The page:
It could speak just as powerfully to Americans today. Facing an entire world more densely interconnected than any nation their forebears could imagine, many Americans today hold both the technocratic tendencies of the Democrats and the plutocratic tendencies of the Republicans in contempt. They want a government that empowers citizens and communities rather than patronizing or abandoning them. Wilson projected that ideal of national politics onto a global canvas. Should either party carefully restore and earnestly promote it today, they might be surprised at the reception it receives.
For now, unfortunately, it is the darker legacies of Wilson’s era that our politics recall. Wilson himself set some frighteningly Trumpist precedents. Throughout his presidency, he spouted platitudes about the rights and dignity of African Americans while adopting policies that exacerbated their plight. During the war, his administration undermined the free press while widely ignoring and at times abetting official and unofficial violence against political radicals and immigrants as well as blacks.
Just as unnerving, from today’s perspective, is what happened after the war. Wilson’s betrayal of his democratic principles at home alienated progressives and helped lose him the battle for U.S. membership in the League. Over the next ten years, the American people and their representatives focused increasingly on shoring up their material fortunes at the expense of global prosperity and stability. When the consequent global depression prompted political crises, domestic atrocities and imperial aggressions in Europe and Asia, millions of Americans asked their representatives to double-down on economic protection, refuse asylum to refugees and let the Europeans deal with their authoritarian problem. Some even praised Mussolini and Hitler for their unembarrassed nationalism, calling on their own government to put “America First.”
Most people know what came of these precedents: World War II. But our earlier romance with America First had longer-term consequences, too. Never again has an American president endorsed, formulated or pursued a genuinely internationalist strategy aimed at preserving peace and promoting global prosperity for the sake of humanity, rather than the sake of preserving American power and privilege. The mostly American architects of the post-1945 liberal-internationalist system deliberately designed it to preclude the international community from dictating to the new superpower — which now genuinely fancied itself the lone savior of civilization.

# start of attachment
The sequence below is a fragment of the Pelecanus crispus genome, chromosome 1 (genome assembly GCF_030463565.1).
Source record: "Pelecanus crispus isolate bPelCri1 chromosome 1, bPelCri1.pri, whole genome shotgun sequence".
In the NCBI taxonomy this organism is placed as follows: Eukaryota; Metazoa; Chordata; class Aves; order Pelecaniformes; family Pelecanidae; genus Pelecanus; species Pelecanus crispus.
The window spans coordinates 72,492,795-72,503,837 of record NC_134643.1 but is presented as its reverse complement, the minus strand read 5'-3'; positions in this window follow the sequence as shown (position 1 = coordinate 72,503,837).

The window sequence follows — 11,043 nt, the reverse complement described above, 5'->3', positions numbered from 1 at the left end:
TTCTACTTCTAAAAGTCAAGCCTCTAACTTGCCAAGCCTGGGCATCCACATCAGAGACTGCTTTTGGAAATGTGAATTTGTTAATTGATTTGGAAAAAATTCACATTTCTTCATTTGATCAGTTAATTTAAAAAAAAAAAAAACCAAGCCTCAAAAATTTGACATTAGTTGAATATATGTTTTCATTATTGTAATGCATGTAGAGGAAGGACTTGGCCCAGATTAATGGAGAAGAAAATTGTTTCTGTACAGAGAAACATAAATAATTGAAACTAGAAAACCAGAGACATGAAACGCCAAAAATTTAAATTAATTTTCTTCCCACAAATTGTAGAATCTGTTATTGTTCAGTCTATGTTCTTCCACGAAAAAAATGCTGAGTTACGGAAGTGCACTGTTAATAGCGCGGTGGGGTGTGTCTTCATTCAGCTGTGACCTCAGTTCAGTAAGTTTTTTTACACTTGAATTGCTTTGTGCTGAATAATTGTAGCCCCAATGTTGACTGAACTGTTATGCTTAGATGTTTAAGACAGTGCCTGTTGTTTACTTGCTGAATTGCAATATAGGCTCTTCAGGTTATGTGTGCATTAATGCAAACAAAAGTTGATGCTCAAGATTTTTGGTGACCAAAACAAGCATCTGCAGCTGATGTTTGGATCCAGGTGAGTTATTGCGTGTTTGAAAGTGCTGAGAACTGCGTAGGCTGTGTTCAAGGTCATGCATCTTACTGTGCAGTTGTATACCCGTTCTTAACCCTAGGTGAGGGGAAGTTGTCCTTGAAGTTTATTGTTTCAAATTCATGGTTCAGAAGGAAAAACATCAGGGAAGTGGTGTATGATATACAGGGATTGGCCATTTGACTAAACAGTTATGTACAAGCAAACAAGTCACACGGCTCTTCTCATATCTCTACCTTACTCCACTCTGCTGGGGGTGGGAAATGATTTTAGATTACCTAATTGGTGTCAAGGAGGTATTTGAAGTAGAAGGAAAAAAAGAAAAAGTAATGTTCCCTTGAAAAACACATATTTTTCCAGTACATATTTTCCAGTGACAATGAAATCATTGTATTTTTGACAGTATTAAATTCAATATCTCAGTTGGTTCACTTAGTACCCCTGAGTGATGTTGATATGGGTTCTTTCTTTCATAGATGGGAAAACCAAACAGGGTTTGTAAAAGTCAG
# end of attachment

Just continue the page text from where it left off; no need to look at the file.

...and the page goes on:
Today, neither system nor savior can play their assigned roles. But that hardly binds Americans to abandon the project of global governance in general, or renounce the incalculable economic and security benefits they have gained from even its highly imperfect specific forms. The old, narrow, dangerous nationalism lately revived by Trump has never been the only alternative to global hegemony, as at least some Americans — haunted by Wilson’s vision and the calamity of its failure — insisted even at the moment of their country’s ascendancy after World War II. As that moment and the world it made both fade into the past, Americans must decide whether to commune with the ghost of Wilson or chase the phantom of America First in seeking to divine their future. Their choice will mean the difference between a world that mirrors and rewards their noblest traditions and one that resents and repays their basest impulses.
Trygve Throntveit is a Development Officer and Dean’s Fellow for Civic Studies at the University of Minnesota College of Education and Human Development; his second book, Power without Victory: Woodrow Wilson and the American Internationalist Experiment, will be published by the University of Chicago Press in June.